• OnionMan77

      As the inimitable John Clarke observed, the power companies are government owned: Singapore and Chinese government owned.

  • howardpatr

    Monopoly electric networks, wholesalers and retailers who are assisted in places like the Australian Capital Territory where the Labor/Greens Government participates in a RIP-OFF by ActewAGL and Origin who can buy solar electricity for about 6 cents and sell it for 20 plus cents.

    • Gnoll110

      Historical context, ACTEW Corp (ACT Electricity & Water) was sold to AGL Ltd by Kate Carnell’s Liberal ACT government in 2000. This mess has history.

  • daroiD8ungais7

    Are you comparing the profits of owning a private company vs the profit obtained from the value of shares in a publicly listed company?? Is that a fair comparision?

    • hugh grant

      Its an apples for apples comparison of the returns (income plus capital growth) on the equity invested – i’d be happy to share the methodology with you….

      • daroiD8ungais7

        That would be great. Thanks!

        • hugh grant

          Please give me a call or email to discuss

  • John Herbst

    I hope these sales/leases don’t come with promises of continuing regulatory complacency. What am I thinking… of course they do!

  • Steven Gannon

    I get the feeling that would cause huge political controversy, despite the public disliking them. The would likely pass it on to consumers too.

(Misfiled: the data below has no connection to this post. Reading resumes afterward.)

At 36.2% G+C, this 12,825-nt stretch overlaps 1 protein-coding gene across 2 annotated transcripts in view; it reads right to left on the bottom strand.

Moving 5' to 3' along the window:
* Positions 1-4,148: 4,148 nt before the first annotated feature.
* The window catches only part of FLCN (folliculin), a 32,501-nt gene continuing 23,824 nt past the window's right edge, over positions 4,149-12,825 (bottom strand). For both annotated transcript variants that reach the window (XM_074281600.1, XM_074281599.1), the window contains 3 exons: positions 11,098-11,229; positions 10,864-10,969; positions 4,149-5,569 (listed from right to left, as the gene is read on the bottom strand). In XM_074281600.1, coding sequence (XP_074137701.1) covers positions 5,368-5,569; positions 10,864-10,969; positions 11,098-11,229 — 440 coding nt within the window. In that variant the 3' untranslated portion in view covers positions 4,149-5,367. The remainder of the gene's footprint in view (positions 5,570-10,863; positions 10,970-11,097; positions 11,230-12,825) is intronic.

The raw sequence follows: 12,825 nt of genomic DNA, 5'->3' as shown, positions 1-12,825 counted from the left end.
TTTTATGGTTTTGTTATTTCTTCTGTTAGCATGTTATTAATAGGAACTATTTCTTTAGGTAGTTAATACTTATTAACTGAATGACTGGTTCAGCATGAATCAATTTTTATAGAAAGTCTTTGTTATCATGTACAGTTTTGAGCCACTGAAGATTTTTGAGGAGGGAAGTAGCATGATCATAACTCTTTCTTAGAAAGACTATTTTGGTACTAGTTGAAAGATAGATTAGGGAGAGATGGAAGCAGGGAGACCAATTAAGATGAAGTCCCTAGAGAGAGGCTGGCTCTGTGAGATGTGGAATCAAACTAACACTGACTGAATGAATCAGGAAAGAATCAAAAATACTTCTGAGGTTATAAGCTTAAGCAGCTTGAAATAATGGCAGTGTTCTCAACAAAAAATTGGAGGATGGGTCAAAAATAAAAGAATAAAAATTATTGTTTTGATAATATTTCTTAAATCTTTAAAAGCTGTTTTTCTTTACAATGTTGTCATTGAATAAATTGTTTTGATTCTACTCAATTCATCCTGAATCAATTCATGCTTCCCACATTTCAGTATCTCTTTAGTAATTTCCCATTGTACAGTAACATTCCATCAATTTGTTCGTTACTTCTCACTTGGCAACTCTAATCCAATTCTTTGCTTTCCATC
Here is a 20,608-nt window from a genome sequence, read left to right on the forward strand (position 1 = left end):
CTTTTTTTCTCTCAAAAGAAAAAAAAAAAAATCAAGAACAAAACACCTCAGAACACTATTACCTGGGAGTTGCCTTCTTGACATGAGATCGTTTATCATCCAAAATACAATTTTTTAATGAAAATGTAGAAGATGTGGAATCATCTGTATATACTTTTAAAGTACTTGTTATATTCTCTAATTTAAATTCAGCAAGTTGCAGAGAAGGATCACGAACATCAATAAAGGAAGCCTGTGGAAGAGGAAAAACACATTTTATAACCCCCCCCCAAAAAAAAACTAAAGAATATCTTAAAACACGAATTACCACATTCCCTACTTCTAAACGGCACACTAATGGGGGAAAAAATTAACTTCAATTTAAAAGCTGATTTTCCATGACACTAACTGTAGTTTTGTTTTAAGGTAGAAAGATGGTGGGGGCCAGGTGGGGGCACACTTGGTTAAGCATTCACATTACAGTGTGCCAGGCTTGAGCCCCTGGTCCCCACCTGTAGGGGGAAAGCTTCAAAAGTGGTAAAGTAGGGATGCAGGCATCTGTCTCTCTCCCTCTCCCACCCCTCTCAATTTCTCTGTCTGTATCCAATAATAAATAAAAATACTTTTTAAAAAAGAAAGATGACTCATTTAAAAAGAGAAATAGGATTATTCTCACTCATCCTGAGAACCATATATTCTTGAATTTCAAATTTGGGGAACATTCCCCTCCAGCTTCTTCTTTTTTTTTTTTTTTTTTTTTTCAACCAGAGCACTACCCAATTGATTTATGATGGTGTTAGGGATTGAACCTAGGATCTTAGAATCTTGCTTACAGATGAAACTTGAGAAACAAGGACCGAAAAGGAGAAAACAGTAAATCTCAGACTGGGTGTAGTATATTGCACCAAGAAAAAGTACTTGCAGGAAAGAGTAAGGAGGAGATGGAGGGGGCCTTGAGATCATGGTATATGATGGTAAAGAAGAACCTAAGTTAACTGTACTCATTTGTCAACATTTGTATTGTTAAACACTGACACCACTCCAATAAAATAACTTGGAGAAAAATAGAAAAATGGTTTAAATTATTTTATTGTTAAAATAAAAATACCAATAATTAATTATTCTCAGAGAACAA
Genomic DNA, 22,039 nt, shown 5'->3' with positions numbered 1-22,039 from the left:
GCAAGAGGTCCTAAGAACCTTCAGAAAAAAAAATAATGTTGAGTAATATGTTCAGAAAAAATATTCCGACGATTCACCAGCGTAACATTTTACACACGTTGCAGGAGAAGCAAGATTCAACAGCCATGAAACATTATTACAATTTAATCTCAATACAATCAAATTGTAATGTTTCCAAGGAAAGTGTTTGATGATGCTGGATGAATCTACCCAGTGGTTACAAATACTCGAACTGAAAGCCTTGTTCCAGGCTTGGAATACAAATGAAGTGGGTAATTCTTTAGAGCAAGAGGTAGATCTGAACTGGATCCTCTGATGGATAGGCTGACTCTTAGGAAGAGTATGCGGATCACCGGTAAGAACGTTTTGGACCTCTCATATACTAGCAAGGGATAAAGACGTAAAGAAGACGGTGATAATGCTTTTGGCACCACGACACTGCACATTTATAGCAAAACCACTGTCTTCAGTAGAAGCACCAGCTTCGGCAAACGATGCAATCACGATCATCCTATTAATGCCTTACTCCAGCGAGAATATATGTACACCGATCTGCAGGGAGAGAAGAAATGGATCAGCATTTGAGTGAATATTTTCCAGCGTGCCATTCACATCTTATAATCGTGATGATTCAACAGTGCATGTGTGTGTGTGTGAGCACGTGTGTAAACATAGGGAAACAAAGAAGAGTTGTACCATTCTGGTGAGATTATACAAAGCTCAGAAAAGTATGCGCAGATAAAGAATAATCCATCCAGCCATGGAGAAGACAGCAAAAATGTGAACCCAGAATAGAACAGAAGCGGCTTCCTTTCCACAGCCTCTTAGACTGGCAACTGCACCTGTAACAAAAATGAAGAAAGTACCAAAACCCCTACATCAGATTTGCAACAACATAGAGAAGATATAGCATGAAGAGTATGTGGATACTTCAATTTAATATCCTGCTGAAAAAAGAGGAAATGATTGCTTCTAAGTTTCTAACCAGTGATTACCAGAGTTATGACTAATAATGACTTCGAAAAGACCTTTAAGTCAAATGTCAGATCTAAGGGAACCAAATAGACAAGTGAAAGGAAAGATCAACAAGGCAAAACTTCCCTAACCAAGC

• hugh grant

      Yes Steven. Unfortunately, the current network regulatory framework provides the networks with guaranteed after tax returns, so they would be automatically compensated for any such levy – I don’t think the networks could have designed a more “bullet-proof” regulatory framework!

      • Steven Gannon

        Good grief. The more I learn the more I shake my head.

      • Steven Gannon

        Good grief, the more I learn the more I shake my head.

        Quick story. I was a cab driver in Sydney in 1992, one afternoon I picked up four suits. The young guy got in the front, he was bursting with excitement. “We’ve just bought a power company, just now, I can’t believe it”. I shook my head that time too.

      • Lorenzo2012

        Nationalization is always an option?

  • james gibson

    Except they don’t make 10x more profit. Banks make far more profit in Australia than any electricity company. Why are you posting falsehoods?

    • hugh grant

      If you’d read the article you’d appreciate that the profits are expressed as a return on their equity investment over the 15 year study period. I’d be happy to share the data with you if you wish?

  • james gibson

    This article is just trash. It should be taken down.

    • hugh grant

      Thanks for your constructive feedback James – I’d be happy to explain to you why you are wrong if you are willing to listen to the facts

  • rave swei

    utilities used to be non-for profit companies that were only providing services. Than with the rise of neoliberalism they were first converted into state owned corporations that were effectively used to tax people (because it’s impossible to avoid these charges) and than they were privatised so that our political mates can tax people